Then Alan, the obligatory "overweight guy" who desperately wants to fit in, pours everyone a shot of Jagermeister on the rooftop of Caesar's Palace and toasts the occasion. After that, no one remembers a thing until the men (minus Doug) wake up in their completely trashed environment amongst food, vomit, broken glass, live chickens, a baby and Mike Tyson's tiger. Yes, Mike Tyson's tiger.

In an attempt to find the missing groom, the men re-trace their forgotten steps using credit card receipts, eyewitness accounts—even a hospital wristband—only to encounter surly doctors, giddy wedding chapel owners, Chinese mobsters and (thankfully) the baby's mother.

To give away even one of the hilarious scenarios or jokes would screw up the fast-paced rhythm of this comedy, so I'll refrain. But I will say, with very little bathroom humor, screenwriters Jon Lucas and Scott Moore manage to make scene after scene laugh-out-loud funny.

While most of the dialog is surely geared toward men, the majority of what happens to them is universally funny. Old-fashioned slapstick in some ways; cleverly sarcastic in others.

Overall, a very satisfying, silly romp leading up to perhaps the best end credits since Ferris Bueller's Day Off.


Wednesday, August 05, 2009

The Magic of Netflix

I have to admit, as far as efficiency and great customer service go, Netflix puts most of the working world to shame.

Since a friend first gave me a subscription as a gift a few years back, I've been positively addicted to this most-pleasant constant in my life. With a queue that gets arranged and rearranged at my every whim, all I have to do to satisfy my cinematic craving at any given moment is click a button on my computer. A day or two later, as if my magic, that very disc appears in my mailbox. Or, for more immediate gratification, I can choose something from my list that has a "play" button next to it and watch it on my Mac.

The selection can't be beat, the titles are endless, and the recommendations are usually very accurate (if you're a freak like me and you rate nearly everything you watch). Furthermore, there are seldom issues with delivery speed or the quality of the DVD. And if there are, the call center has the most friendly voices in business that are all too happy to help.

Really, the should call it "NetFIX."

A writer for the Chicago Tribune recently marveled like the rest of us at their well-oiled machine, then went behind the scenes to see their secrets of success. His article about it is here.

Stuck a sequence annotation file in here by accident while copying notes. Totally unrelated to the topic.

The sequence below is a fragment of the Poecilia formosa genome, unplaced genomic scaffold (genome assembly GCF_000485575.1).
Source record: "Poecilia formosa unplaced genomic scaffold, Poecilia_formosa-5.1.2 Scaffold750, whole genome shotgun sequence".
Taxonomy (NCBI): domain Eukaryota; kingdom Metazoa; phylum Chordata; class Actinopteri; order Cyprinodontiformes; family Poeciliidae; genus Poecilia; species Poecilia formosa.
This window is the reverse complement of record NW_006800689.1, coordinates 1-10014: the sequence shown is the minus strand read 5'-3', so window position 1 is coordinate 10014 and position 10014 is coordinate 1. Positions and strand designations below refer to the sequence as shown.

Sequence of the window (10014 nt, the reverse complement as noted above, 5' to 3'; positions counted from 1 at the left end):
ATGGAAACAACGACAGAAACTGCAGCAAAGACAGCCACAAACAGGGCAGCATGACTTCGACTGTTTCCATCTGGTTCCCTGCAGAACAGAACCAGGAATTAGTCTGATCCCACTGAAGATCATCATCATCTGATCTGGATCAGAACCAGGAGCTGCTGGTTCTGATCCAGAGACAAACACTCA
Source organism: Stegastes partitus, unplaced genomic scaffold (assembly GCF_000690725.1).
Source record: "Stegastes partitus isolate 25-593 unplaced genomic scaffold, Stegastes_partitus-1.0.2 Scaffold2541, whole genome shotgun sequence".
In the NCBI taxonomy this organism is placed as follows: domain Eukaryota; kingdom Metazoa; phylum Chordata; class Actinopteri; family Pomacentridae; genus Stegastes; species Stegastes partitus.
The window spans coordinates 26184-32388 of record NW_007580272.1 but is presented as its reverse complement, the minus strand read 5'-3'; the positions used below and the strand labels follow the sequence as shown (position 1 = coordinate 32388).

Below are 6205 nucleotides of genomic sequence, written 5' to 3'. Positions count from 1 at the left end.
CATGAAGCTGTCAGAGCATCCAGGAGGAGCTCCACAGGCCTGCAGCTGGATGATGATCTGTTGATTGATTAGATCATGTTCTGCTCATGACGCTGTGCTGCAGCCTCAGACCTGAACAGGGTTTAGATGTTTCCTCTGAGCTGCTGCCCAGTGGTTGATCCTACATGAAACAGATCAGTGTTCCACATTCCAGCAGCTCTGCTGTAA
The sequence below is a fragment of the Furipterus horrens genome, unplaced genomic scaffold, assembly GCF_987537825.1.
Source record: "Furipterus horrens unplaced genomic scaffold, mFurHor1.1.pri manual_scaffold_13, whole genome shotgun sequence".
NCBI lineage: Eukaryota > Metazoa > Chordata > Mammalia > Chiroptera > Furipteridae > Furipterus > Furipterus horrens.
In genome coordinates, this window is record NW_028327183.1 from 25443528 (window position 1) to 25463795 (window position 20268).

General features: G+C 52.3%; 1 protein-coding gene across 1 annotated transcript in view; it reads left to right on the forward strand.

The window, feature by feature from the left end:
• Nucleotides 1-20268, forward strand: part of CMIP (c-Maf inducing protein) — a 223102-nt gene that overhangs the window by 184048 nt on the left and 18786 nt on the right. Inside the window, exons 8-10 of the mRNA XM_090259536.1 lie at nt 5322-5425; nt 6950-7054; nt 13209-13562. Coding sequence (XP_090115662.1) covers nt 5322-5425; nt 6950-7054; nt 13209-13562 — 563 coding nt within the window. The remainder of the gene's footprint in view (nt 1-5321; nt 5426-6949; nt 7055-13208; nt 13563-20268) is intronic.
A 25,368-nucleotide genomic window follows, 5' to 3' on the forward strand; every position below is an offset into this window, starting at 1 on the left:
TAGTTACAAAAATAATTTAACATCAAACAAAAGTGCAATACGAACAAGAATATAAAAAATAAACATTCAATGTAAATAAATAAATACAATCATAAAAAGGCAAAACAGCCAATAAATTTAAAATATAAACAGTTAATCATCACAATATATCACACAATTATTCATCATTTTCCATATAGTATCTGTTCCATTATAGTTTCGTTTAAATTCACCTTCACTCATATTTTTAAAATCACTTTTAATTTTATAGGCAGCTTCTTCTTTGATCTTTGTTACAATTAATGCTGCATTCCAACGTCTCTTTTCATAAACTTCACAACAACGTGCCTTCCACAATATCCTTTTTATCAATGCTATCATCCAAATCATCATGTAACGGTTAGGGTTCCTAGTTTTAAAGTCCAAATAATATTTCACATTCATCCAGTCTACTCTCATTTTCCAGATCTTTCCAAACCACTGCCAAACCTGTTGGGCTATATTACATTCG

From the sound of it, they have an organized factory that's not prone to outside distractions, allow their employees regular breaks for exercise and rest, and mix sophisticated technology with human hard work to achieve fast, accurate results.

What a curious recipe in this day and age.


Sunday, August 02, 2009

The Girl From Monaco

Today I saw The Girl From Monaco, starring Fabrice Luchini and Louise Bourgoin.

Bertrand (Luchini) is a fiftysomething high-powered defense attorney that comes to Monaco to represent a wealthy old woman accused of murder. Within days of his arrival, that woman's son has insisted upon and provided him with Zem (Christophe Abadi), a bodyguard who slightly resembles President Obama.

Zem's presence is professional if not intrusive, as Bertrand is powerful in the courtroom but never in the hands of a beautiful woman.

Enter Audrey the Weather Girl (Louise Bourgoin). A classic blond gold digger in her 20s with her sights set on Bertrand and his paycheck. She rapidly seduces him, though Zem warns his boss that she's trouble, and Audrey soon has her lover believing they are in love.

We see the murder case progress intermittently, but that's not the exciting part of the film. The thrill is watching the sexual exploits (only a few of which actually take place on screen) of Audrey and Bertrand, and the implied exploits of Audrey and whomever else in Monaco that's interested.

The unspoken friendship between Zem and Bertrand is also significant and plays out surprisingly in the last act, which takes the film from comedy to drama.

Aside from the mysterious nature of Zem and the motivation behind his actions, the film doesn't really leave you guessing much or even wanting more—but that's okay.

A little entertainment for the sake of entertainment is not always a bad thing in cinema.